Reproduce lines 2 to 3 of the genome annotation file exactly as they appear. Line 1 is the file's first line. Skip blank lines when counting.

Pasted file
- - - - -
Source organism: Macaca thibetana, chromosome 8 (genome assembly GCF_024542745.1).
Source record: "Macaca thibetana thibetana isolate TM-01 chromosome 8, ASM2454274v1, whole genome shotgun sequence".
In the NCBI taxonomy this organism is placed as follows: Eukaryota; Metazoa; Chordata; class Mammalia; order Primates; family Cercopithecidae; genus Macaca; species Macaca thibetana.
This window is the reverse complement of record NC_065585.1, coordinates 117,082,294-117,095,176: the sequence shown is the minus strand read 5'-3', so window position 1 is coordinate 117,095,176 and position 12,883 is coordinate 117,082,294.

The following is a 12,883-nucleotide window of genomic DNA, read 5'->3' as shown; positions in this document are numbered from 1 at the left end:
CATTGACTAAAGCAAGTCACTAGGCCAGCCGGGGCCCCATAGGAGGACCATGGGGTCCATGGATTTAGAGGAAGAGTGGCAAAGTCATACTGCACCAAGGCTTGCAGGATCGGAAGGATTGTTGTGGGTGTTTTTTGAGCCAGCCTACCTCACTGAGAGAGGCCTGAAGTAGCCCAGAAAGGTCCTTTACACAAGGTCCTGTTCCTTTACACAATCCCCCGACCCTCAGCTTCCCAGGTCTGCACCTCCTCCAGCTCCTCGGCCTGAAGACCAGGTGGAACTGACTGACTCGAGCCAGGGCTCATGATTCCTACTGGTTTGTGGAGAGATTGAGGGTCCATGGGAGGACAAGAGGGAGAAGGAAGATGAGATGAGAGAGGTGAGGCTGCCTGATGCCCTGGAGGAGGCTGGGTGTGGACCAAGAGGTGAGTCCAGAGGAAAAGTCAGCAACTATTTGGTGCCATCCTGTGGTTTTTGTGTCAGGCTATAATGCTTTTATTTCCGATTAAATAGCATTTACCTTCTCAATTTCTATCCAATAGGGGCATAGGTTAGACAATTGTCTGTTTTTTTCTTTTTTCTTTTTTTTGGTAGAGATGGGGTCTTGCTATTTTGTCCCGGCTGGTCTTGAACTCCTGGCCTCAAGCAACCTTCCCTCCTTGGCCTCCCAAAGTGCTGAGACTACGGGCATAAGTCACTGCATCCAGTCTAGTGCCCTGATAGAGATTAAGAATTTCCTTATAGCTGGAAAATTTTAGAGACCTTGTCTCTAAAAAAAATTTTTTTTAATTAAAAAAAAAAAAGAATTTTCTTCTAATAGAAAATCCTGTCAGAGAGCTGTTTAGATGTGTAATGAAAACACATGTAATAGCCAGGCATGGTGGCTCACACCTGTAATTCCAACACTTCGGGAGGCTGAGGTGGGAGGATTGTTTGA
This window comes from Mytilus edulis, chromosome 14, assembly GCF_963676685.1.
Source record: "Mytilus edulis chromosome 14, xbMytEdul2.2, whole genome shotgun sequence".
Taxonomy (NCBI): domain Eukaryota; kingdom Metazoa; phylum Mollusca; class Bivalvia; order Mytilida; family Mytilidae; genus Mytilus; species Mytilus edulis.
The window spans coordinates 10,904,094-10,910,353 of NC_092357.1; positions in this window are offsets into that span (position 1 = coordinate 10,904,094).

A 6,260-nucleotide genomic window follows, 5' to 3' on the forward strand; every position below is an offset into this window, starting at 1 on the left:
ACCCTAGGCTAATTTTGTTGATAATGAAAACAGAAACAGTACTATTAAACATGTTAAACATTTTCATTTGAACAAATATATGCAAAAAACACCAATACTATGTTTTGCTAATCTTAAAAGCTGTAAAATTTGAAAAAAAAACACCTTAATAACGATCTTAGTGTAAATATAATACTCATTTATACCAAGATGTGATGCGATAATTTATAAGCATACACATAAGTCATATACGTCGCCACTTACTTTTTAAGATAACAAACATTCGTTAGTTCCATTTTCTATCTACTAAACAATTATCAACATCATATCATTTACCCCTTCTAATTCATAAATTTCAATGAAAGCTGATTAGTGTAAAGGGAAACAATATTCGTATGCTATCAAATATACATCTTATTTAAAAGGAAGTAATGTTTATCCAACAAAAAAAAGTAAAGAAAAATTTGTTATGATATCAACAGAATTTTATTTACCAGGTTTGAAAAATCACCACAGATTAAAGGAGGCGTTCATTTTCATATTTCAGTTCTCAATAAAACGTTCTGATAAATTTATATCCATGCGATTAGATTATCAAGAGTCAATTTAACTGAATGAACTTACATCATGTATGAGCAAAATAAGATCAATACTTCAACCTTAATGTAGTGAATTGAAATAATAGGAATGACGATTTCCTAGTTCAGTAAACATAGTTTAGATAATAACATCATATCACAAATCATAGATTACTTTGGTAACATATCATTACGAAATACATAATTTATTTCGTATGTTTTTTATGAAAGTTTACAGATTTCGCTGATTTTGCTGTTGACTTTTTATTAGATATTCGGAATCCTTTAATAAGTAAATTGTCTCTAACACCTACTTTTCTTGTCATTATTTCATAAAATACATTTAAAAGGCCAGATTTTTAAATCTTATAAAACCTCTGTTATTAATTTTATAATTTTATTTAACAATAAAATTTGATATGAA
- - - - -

Source record: "Macaca thibetana thibetana isolate TM-01 chromosome 8, ASM2454274v1, whole genome shotgun sequence".
In the NCBI taxonomy this organism is placed as follows: Eukaryota; Metazoa; Chordata; class Mammalia; order Primates; family Cercopithecidae; genus Macaca; species Macaca thibetana.